Posted: 06 Aug 2014 11:54 AM PDT

NHK News Flash: Meltdown at Fukushima worse than thought — Most of nuclear fuel ‘melted through’ Reactor 3 and “continued down to bottom of outer containment vessel” — “Has changed their understanding of what’s happening inside” (VIDEO)

New report estimates 278 trillion Bq of plutonium released from Fukushima reactors — Over 200 times higher than amount reported by Tepco

August 6, 2014


Alaska: “Scientists alarmed by new mystery disease” — Pacific Northwest: “Alarming changes” — “Couldn’t believe my eyes” — “Scientists really stumped… It’s kind of an alien thing” — “Gotten much, much worse… a horror show… could wreak havoc on entire ecosystems from Mexico to Alaska” (VIDEO)

Posted: 05 Aug 2014 10:12 PM PDT

New report estimates 278 trillion Bq of plutonium released from Fukushima reactors — Over 200 times higher than amount reported by Tepco — “Highly radiotoxic when incorporated into human body” as it decays

Posted: 05 Aug 2014 11:13 AM PDT

Does Tepco own a radioactive marshland in Oze national park it can not sell?

July 12, 2014
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Op Ed by Arclight2011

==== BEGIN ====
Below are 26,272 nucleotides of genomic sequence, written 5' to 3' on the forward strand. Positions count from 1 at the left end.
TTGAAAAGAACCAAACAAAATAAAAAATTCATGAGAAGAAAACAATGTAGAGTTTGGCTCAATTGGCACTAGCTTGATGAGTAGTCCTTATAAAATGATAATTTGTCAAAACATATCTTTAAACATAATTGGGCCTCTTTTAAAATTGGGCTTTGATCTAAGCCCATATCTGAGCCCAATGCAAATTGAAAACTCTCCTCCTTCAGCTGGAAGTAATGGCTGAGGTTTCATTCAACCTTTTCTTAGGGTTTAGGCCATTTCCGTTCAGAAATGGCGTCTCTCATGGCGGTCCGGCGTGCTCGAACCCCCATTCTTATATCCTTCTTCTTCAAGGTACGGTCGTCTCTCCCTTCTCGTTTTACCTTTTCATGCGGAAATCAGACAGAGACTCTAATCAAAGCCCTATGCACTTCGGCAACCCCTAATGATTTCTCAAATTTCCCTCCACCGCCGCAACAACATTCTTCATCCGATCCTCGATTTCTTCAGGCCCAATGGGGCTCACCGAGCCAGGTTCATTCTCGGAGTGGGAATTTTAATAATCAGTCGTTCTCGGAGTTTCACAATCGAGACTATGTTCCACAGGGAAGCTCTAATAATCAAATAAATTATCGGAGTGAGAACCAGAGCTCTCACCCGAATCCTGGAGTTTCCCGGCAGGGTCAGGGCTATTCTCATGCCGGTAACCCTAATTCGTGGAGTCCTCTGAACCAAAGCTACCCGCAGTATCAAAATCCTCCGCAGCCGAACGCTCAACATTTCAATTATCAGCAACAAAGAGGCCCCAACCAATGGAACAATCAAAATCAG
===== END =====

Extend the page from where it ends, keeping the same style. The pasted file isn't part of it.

Published on 7 July 2014

At the early stages of the Fukushima nuclear disaster I wondered if the Oze National park had been contaminated from nuclear fallout.Chris busby had tested car air filtersfrom Tokyo and found high levels of radioactive particles and he alsotested a filter from an apartment in Tokyo and found high levels of radioactive lead (Pb).

A Japanese scientist was refused permission to check for radionuclides in the environment and had to leave his university position and then tested for contamination and found high levels of radionuclides in the forest in the mountains.

The map below shows a radionuclide dispersion different from the IAEA/UNSCEAR version in that it shows a wide dispersion that finds its way into the mountains nearly as far as Tokyo.

Radiation fallout map of Japan
(image by backyardworld)

Image source ; recent finding posted by Iori at Fukushima Diary asks why is the level of contamination in Tokyo drinking water as high as Fukushima and even higher than Myiagi prefecture (that is nearer than Tokyo)? A reason might be that the reservoirs that supply Tokyo are contaminated from the higher levels of contaminates washed down from the mountains and or through the rivers from the marshes at Oze National Park, these past 3 years.


If we look at the waters that feed the marshland in Oze National Park that is south of the Fukushima Daichi nuclear site, we might wonder if the waters that feed Oze National Park might also be suffering from contamination.

There are no known studies of this area that have been made public. However, an article published in Japan in July 2011 states that in a spa near to the mountain range an atmospheric reading showed that the contamination was as much as 50 percent of the contamination found in Fukushima city (0.45 mcSv/h at the spa).